November 15, 2019
Sometimes the cases the Supreme Court chooses not to hear are as important as the cases they decide to hear. This week the high court decided not hear a case against gun manufacturer Remington Arms.

This is a legal victory for the Sandy Hook families, who originally brought the lawsuit. These families will now have their day in court. Gun manufacturers will no longer be shielded from legal action.

Remington Arms manufactured the AR-15 used at the Sandy Hook massacre in 2012. The families brought the suit because the company used "militaristic and hyper-masculine advertising" and utilized product placement in videos to appeal to younger, at-risk males.

Gun manufacturers have been excluded from regulation by the Consumer Product Safety Commission for more than 40 years. In 2005 Congress passed legislation, the Protection of Lawful Commerce in Arms Act, (PLCAA), which further buffered the gun industry. The bill grants broad immunity to gun-makers and dealers from prosecution over crimes committed with their products.

PLCAA was introduced at the behest of the NRA, which feared financial consequences from lawsuits. The NRA said, at the time, PLCAA's passage was "historic." Since then, only two lawsuits against the gun industry have survived pretrial efforts to dismiss.

Rep. Adam Schiff (D-CA) and Sen. Richard Blumenthal (D-CT) reintroduced the Equal Access to Justice for Victims of Gun Violence Act to ensure that the gun industry, including manufacturers, sellers and special interest groups, is not shielded from liability when it acts with negligence and disregard for public safety. The bill (H.R. 3214 and S.B. 1779) would repeal PLCAA.

"It's time to let the gun lobby know that they no longer own Congress the way they used to and they won't be held to a special standard any longer," said Sen. Chris Murphy (D-CT).

We can also send a message to NRA in November when we help send JAC candidates to Congress that are committed to passing gun safety legislation. Elections have consequences.


Not sure who to donate to? Make a donation to JAC and we will use it to support our candidates.  
JAC members delivered JACPAC support to Rep. Max Rose (NY-11).
(l to r: David Wein, Hollis Wein, Max Rose, Jacki Parmacek, Eric Parmacek)
JAC members met with former Gov. John Hickenlooper and candidate for U.S. Senate (D-CO).
(l to r: Janna Berk, John Hickenlooper, Sharon Koltin)
Israel and Gaza Terror Groups Reach Cease-Fire             
Gaza terror groups fired a total of 450 rockets at Israel between Tuesday morning and Thursday morning, according to the IDF. Israel retaliated in an operation it called Operation Black Belt. Israel's targeted killing of a Palestinian Islamic Jihad senior commander, Baha Abu al-Ata, sparked the rocket fire from the terror groups. A cease-fire went into effect between Israel and Palestinian Islamic Jihad, as well as other terrorist groups in Gaza. The Israel Defense Forces confirmed that the cease-fire went into effect at 4 a.m. Thursday, and Egyptian negotiators said it would begin at 5:30 a.m.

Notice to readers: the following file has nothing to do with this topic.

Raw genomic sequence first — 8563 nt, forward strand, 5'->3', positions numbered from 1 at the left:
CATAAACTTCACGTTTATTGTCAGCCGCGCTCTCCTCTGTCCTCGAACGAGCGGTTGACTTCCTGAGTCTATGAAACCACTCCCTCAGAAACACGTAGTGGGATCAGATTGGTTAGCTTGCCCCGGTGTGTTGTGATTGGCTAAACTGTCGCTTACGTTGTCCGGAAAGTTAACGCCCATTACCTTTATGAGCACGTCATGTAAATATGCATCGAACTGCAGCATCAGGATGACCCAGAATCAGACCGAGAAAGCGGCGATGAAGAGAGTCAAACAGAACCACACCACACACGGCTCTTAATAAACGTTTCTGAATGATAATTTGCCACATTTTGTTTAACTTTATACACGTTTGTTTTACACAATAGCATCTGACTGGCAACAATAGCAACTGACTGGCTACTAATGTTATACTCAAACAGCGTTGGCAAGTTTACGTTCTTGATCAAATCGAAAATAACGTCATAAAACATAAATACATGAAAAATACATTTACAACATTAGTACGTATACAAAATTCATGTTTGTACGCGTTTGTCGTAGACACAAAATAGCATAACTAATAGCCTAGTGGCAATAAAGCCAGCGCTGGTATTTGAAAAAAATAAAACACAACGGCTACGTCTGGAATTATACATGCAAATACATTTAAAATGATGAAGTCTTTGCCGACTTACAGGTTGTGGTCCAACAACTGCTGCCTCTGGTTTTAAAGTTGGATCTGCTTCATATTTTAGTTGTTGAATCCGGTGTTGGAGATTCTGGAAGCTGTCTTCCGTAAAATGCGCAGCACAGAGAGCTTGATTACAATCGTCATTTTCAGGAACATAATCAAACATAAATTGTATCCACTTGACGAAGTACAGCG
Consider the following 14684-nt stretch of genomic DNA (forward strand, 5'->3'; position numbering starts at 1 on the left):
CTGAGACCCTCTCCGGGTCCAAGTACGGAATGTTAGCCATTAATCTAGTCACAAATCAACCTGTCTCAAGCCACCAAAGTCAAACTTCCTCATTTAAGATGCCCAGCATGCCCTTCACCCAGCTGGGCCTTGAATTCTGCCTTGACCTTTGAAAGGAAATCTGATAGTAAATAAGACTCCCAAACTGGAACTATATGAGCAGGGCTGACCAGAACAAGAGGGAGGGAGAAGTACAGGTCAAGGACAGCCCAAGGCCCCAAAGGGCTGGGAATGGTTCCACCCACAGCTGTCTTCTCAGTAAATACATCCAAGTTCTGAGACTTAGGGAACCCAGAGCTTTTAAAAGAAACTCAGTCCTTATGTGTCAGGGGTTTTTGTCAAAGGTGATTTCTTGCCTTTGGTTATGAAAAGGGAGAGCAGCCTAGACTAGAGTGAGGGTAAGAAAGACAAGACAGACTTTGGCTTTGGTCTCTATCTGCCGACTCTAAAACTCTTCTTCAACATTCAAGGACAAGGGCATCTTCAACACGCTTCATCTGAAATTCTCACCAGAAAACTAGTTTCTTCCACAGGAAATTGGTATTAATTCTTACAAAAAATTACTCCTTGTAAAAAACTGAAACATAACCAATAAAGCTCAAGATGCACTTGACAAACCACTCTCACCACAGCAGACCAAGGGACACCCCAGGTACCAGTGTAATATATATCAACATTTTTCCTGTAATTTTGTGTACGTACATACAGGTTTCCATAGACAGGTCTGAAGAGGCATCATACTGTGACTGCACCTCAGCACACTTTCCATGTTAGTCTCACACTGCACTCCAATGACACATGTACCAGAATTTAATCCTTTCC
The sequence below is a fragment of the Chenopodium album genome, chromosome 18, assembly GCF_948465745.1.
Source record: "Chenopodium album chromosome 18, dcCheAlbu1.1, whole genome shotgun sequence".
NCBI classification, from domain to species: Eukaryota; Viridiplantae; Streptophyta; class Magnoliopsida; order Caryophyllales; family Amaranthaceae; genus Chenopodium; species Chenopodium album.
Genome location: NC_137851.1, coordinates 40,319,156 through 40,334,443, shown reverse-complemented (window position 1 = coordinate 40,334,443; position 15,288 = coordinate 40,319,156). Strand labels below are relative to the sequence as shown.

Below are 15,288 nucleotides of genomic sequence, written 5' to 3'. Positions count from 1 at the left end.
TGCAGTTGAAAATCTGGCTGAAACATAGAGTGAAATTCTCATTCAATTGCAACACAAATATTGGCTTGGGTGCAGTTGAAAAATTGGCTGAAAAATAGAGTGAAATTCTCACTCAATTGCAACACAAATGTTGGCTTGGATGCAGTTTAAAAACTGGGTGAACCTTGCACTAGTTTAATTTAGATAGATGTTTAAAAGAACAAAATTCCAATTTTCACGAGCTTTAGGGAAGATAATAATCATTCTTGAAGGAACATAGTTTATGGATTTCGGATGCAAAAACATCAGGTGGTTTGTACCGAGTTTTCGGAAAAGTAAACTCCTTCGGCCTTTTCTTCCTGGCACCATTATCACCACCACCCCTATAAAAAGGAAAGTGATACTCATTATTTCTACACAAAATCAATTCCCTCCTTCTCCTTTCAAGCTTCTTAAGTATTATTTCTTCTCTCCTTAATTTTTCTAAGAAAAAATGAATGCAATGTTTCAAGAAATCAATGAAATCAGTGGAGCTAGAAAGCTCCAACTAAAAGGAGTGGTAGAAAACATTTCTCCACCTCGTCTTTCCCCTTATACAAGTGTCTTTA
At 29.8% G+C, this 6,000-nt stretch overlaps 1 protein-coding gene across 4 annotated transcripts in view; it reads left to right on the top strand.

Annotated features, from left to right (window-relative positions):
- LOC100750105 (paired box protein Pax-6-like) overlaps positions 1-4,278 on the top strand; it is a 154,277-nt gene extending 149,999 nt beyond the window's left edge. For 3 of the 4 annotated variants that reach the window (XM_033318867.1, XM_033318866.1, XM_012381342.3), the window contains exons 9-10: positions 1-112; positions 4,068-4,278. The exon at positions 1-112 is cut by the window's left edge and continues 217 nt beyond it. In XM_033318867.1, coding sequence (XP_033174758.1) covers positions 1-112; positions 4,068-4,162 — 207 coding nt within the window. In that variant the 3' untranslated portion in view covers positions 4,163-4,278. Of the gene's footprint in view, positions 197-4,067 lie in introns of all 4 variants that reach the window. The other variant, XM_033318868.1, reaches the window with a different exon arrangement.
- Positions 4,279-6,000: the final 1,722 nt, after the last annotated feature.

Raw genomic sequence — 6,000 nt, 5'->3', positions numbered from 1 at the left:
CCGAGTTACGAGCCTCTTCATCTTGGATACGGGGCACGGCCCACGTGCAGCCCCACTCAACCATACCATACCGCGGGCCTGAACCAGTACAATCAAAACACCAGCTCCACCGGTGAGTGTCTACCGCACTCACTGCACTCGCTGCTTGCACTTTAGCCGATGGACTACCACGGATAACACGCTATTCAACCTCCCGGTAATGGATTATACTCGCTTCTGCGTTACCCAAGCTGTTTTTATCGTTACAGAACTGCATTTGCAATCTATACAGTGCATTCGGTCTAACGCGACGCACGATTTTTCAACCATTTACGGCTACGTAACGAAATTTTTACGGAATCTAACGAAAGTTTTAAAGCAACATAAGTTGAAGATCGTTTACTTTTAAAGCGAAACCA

Continued Reading

Stephen Miller Pushed Racist Stories to Breitbart, Leaked Emails Show

White House senior policy adviser Stephen Miller pushed white-nationalist materials on staffers at the right-wing website Breitbart in the runup to the 2016 presidential election, leaked emails obtained by the Southern Poverty Law Center show. Katie McHugh, a former Breitbart writer who was fired in 2017 over her anti-Muslim tweets and then later renounced by the far right, told SPLC that Miller was introduced to her to help shape her coverage at the site.   
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Abortion After the Clinic 
As Republican lawmakers try to legislate it out of existence, the future of reproductive healthcare may be at home. "People throughout the world, including here in the U.S., have been since the dawn of time ending their own pregnancies," says Jill Adams, executive director of the legal nonprofit  If/When/How. "And since the advent of abortion pills, they've been doing it safely and more effectively. It's no longer the Chicken Little narrative, where if you pass restrictions, clinics will close, people will be forced to take matters into their own hands, and it's certain death and destruction from there. 
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How the U.S. Military Has Embraced Growing Religious Diversity

Six months after the United States entered World War I, Congress passed what was known as the "Chaplains-at-Large Bill." This legislation formally opened the chaplaincy to "religious sects not recognized" in the military. It specifically enumerated Jews, Mormons, Christian Scientists, the Eastern Orthodox and the Salvation Army as eligible religions. It allowed commanding officers to request chaplains of these faiths if "sufficient numbers of the adherents of such faiths in their divisions" demanded it. General John Pershing, the commander of the American Expeditionary Force in France, soon requested 25 additional Jewish chaplains.